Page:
o Lithuanian prime minister would not have signed the paper without the Vilnius clause, and thus “as proposed by AECOM study with a connection of Vilnius-Kaunas as part of the Route” was added to the statement.
o Does “from Kaunas via Vilnius to Riga and Tallinn” really mean that to get from Kaunas to Riga, you need to visit Vilnius?

o Does “implementation of the project from Kaunas via Vilnius to Riga and Tallinn” mean that Lithuania does not intend to build a high speed dual track connection between the Polish border and Kaunas?

Money matters

RB Rail is going to apply for 461 million euros from the first round of financing. Estonia is looking for 191 million euros, Latvia 240 million euros and Lithuania 30 million. This financing is for preliminary studies, cost-benefit analysis and designing the route.

Besides the 30 million euros applied through the Baltic joint venture, Lithuania is applying separately for 160 million euros to be used for “acquisition of land for public purposes” as well as “construction and partial electrification of a rail section between Rokai and Palemonas”. It is easy to see why this 160 million application is not a part of the RB Rail application. Rokai – Palemonas -section is a part of the old rail Baltic I project, which has nothing to do with the high speed double track Rail Baltic II project or RB Rail.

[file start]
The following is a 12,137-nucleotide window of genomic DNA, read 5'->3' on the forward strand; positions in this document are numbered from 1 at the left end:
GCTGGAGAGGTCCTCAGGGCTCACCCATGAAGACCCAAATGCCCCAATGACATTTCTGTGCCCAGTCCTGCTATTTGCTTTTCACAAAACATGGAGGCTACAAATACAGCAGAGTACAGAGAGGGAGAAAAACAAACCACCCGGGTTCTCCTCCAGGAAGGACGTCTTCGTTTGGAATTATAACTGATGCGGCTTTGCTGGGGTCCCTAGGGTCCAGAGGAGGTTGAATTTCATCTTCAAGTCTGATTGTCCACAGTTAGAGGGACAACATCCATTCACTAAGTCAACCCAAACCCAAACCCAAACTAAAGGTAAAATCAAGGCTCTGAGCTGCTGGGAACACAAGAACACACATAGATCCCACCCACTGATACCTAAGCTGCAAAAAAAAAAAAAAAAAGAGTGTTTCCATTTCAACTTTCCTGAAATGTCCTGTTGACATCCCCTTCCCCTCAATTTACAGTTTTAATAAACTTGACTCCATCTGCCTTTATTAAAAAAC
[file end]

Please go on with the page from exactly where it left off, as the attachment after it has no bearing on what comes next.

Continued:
Lithuania has also other reasons for a separate financing application. According to minister Sinkevicius, the bulk of Rail Baltic works in Lithuania will probably be carried out through the Lithuanian railway monopoly Lietuvos Geležinkeliai (never mind the EU procurement rules…), and the VAT on that work should therefore be collected by Lithuania, and not Latvia.

Rail Baltic: The Mother of All Bottle Necks?

Rail Baltic is one of the European Commission’s TEN-T Priority Projects, and its aim is to close the gaps between Member States' transport networks and remove bottlenecks that hamper the smooth functioning of the internal market. The current Rail Baltic 2 project and RB Rail are based on AECOM’s feasibility study.